Tuesday, February 17, 2009

15 rock albums that shaped my taste over the years (part I)

I often think about the scene in "High Fidelity" where John Cusack's character, Rob, explains to Dick his new organizational scheme for his record collection: autobiographical. I have no desire to organize my entire collection in this way, nor can I think of how, given that it's mostly in digital form. But I am posting here the next best thing: a list of 15 albums, arranged chronologically in terms of my awareness of them, that shook up my music taste when I first heard them. (FYI: This is not my list of 15 favorite albums of all time. That will come sometime between "later" and "never.")

1. U2 - Joshua Tree
I'm pretty sure this is the first complete album I ever consciously listened to in its entirety. I was about four, and I fell completely in love with "With or Without You," which my four-year-old brain was somehow convinced was sung by the bearded dude on the cover (not Bono). It's funny to think that my long and twisted journey into rock music fandom started with a band that, in retrospect, was already nearing the end of its serious musical relevance, yet is still producing "hit" records that I would never in a million years pay money for. Nevertheless, Joshua Tree's anthem-rock odes to the American West will always hold a special place in my heart. 

2. Red Hot Chili Peppers - Blood Sugar Sex Magik
This was the first CD I ever owned. I'm pretty proud of that. A lot of people I know wouldn't want anyone to know what their first CD was, but I stand by mine 100%. I asked for the album for my 10th(-ish?) birthday from a group of friends, one of whom chided me that I had poor music taste. Ha, if only he could hear what I listen to nowadays. Coincidentally, the Chili Peppers were also at what I now consider the end of their creative relevance with this album, and they too continued to make mainstream "hits" that I would never buy. But this album was and still is fantastic. It was right at the crossing point between their spastic funk and chilled out alternative periods, a phase I wish would've lasted longer.

3. Weezer - Weezer (Blue)
I'm starting to notice a trend here. The first four albums on this list are all by artists who have gone majorly downhill in recent years, yet have the mainstream backing that allows them to sell out stadium shows with ease. Weezer's self-titled debut (the first of three self-titled albums... jerks!) was a staple of my middle-school post-grunge alternative diet. I was a little too young and perhaps not yet angry enough to fully appreciate grunge when it first came out. Bands like Weezer, Beck, Green Day, Blur, and Oasis dominated my interest in those formative years. The Blue album remains in my top ten(-ish?) albums of life to this day, and has one of my favorite songs of all time too, "Say it Ain't So." Also, on a personal note, in 7th grade, when I was dating Elain Szu, "our song" was "Buddy Holly."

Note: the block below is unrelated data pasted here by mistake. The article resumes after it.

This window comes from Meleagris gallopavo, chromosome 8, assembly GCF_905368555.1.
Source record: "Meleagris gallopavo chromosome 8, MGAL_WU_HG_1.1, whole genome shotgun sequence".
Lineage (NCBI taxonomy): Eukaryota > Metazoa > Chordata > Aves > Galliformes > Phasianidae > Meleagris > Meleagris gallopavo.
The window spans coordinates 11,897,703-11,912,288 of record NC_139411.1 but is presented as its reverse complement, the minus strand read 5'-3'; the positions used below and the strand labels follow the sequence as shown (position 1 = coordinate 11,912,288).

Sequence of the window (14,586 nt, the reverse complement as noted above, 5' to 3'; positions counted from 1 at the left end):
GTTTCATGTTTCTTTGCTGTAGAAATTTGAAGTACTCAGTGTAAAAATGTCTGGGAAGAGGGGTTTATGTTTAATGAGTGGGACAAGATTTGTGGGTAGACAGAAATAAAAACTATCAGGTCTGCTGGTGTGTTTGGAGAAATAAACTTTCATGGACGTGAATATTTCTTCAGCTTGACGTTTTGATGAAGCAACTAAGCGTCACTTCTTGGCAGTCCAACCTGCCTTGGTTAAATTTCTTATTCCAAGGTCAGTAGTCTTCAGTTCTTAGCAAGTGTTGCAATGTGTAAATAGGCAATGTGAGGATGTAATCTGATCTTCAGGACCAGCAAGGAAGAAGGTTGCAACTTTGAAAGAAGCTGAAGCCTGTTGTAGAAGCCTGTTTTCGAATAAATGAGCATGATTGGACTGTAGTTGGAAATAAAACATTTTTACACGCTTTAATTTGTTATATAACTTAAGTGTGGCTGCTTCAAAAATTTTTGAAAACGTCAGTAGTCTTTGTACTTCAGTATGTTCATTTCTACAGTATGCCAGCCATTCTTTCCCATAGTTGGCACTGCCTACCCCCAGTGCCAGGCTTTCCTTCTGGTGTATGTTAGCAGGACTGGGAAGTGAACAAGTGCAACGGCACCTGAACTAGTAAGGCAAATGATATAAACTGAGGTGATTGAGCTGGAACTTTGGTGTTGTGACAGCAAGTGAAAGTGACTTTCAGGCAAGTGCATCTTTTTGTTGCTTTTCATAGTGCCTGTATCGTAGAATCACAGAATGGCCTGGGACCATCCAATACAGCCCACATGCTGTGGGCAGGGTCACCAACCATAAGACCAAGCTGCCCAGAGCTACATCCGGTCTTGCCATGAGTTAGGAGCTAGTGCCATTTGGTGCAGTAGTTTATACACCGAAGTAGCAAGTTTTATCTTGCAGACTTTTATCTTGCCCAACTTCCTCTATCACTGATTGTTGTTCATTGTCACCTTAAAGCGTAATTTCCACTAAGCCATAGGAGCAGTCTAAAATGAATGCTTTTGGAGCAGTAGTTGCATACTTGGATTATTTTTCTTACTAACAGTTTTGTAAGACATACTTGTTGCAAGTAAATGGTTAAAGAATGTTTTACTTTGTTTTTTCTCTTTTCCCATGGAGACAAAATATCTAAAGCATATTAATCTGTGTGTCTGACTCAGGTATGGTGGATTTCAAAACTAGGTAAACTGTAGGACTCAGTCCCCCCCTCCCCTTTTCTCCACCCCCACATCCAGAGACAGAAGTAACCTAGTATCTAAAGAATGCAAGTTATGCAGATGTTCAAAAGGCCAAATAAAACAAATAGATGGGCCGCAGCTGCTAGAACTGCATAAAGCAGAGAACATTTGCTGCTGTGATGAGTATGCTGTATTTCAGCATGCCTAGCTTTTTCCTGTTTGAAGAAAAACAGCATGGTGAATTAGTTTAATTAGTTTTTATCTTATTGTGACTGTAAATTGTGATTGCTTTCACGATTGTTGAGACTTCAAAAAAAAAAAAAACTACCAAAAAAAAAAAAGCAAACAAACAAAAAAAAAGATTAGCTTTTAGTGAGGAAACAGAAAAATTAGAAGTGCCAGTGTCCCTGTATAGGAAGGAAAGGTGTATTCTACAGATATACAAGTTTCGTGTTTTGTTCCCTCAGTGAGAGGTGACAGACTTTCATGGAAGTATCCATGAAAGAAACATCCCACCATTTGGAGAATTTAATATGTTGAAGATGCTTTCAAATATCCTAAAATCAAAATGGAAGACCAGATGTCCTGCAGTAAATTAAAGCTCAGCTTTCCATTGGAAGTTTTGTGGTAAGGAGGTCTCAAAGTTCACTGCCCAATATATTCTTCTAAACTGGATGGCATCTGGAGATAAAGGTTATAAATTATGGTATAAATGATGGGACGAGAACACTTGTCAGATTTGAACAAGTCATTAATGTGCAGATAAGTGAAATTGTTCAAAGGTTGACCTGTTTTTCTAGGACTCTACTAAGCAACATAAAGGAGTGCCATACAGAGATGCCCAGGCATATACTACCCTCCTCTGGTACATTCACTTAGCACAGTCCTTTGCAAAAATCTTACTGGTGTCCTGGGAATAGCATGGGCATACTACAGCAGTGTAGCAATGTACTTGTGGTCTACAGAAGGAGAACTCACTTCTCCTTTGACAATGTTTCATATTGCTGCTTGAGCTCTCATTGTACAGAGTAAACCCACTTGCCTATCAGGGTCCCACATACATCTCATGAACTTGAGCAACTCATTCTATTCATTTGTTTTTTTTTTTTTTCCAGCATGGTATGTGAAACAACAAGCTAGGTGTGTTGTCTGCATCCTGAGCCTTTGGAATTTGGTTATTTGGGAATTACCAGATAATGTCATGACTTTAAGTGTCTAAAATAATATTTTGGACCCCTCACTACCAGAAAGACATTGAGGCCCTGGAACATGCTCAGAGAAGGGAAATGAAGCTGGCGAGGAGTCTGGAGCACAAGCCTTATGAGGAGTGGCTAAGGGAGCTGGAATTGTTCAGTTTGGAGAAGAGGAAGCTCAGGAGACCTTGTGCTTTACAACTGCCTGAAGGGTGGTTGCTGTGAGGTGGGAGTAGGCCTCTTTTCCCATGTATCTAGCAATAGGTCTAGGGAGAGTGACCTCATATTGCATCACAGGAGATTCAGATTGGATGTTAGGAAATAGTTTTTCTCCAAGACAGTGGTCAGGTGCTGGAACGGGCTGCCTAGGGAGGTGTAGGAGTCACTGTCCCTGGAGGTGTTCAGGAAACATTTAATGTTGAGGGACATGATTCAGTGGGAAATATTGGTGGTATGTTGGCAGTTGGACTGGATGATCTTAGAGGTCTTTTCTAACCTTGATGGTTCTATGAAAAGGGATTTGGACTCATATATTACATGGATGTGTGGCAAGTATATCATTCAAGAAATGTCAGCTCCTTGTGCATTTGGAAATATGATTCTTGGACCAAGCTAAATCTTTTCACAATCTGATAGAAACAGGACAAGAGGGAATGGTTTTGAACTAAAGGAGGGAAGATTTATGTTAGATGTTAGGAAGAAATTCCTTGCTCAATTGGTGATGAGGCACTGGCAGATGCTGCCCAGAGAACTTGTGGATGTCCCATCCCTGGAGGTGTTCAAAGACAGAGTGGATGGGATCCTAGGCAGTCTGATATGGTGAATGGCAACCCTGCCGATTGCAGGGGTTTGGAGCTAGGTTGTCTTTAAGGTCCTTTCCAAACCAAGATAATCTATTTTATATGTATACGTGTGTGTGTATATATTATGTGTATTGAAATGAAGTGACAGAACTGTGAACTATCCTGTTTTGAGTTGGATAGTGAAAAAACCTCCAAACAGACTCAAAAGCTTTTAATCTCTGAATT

4. Dave Matthews Band - Under the Table and Dreaming
I had a long love affair with DMB from late middle school until early college. It'd be easy for me to say that I'm embarassed of this period, since I don't really like them anymore, but I will not. In my defense, this was before the days of downloading music, and the rock music on the radio in the late 90s was a steady stream of garbage (Third Eye Blind, Matchbox 20, Blink 182). During this dark period of mostly boy-bands and bling-bling hip-hop, DMB's fun, mellow songs were the best of what was around. Appropriately, the opening track on this album was called, "The Best of What's Around." Anyway, even though I no longer consider myself a fan, I still contend that DMB's first three studio albums were all pretty good, including this one, which had their first big hits, "What Would You Say?" and "Ants Marching." Also, interestingly enough, the second (and final) time I dated Elain Szu, in 8th grade, "our song" was "Satellite."

5. Dispatch - Bang Bang
This one is sort of cheating, because I never listened to Dispatch songs in album form, and had to Google their discography just now to figure out which album I should put on here. Why? Because to me, Dispatch = Napster. My freshman year of college coincided with the peak of illegal downloading on Napster. Dispatch was one of the bands that benefited the most (at least in terms of fame) from Napster, because their popularity spread like this: friend > AOL Instant Messenger > me > Napster > CD Burner > Discman. Yes, the process has been streamlined in the last decade, but this band, and specifically songs like "The General" on this album, were the prototype for peer-to-peer music sharing over the internet. Their jammy songs were pretty good too. Yes, they lacked depth, but back in the early aughts, we weren't looking for complexity. We were looking for things that were free. When the RIAA took Napster to court, Dispatch held a benefit concert for the cause, attended by Napster founder Shawn Fanning, in his ironic Metallica hat. I met the band at that gig at the 9:30 Club, and then I was one of 110,000 people to attend a free reunion/farewell concert in Boston a few years later.

Stay tuned for Parts II and III in the coming days.

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